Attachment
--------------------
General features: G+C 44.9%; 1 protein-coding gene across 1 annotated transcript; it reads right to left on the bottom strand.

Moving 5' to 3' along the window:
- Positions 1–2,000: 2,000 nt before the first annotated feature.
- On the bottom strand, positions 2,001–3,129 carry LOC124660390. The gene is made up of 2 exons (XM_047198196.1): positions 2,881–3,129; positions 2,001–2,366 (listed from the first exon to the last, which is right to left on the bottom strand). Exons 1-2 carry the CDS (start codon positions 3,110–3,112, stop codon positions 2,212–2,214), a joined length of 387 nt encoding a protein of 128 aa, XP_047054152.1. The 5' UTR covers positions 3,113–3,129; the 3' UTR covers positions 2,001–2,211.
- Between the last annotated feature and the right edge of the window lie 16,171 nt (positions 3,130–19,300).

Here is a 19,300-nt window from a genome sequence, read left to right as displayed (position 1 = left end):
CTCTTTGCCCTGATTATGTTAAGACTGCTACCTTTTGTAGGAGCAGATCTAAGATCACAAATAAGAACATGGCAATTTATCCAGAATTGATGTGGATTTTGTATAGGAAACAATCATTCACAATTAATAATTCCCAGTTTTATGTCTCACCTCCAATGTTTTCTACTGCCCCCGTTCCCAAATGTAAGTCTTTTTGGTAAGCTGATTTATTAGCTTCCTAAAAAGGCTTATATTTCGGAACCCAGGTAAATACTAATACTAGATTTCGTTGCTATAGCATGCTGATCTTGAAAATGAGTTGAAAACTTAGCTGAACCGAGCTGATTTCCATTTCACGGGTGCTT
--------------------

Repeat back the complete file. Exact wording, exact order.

General features: G+C 44.9%; 1 protein-coding gene across 1 annotated transcript; it reads right to left on the bottom strand.

Moving 5' to 3' along the window:
- Positions 1–2,000: 2,000 nt before the first annotated feature.
- On the bottom strand, positions 2,001–3,129 carry LOC124660390. The gene is made up of 2 exons (XM_047198196.1): positions 2,881–3,129; positions 2,001–2,366 (listed from the first exon to the last, which is right to left on the bottom strand). Exons 1-2 carry the CDS (start codon positions 3,110–3,112, stop codon positions 2,212–2,214), a joined length of 387 nt encoding a protein of 128 aa, XP_047054152.1. The 5' UTR covers positions 3,113–3,129; the 3' UTR covers positions 2,001–2,211.
- Between the last annotated feature and the right edge of the window lie 16,171 nt (positions 3,130–19,300).

Here is a 19,300-nt window from a genome sequence, read left to right as displayed (position 1 = left end):
CTCTTTGCCCTGATTATGTTAAGACTGCTACCTTTTGTAGGAGCAGATCTAAGATCACAAATAAGAACATGGCAATTTATCCAGAATTGATGTGGATTTTGTATAGGAAACAATCATTCACAATTAATAATTCCCAGTTTTATGTCTCACCTCCAATGTTTTCTACTGCCCCCGTTCCCAAATGTAAGTCTTTTTGGTAAGCTGATTTATTAGCTTCCTAAAAAGGCTTATATTTCGGAACCCAGGTAAATACTAATACTAGATTTCGTTGCTATAGCATGCTGATCTTGAAAATGAGTTGAAAACTTAGCTGAACCGAGCTGATTTCCATTTCACGGGTGCTT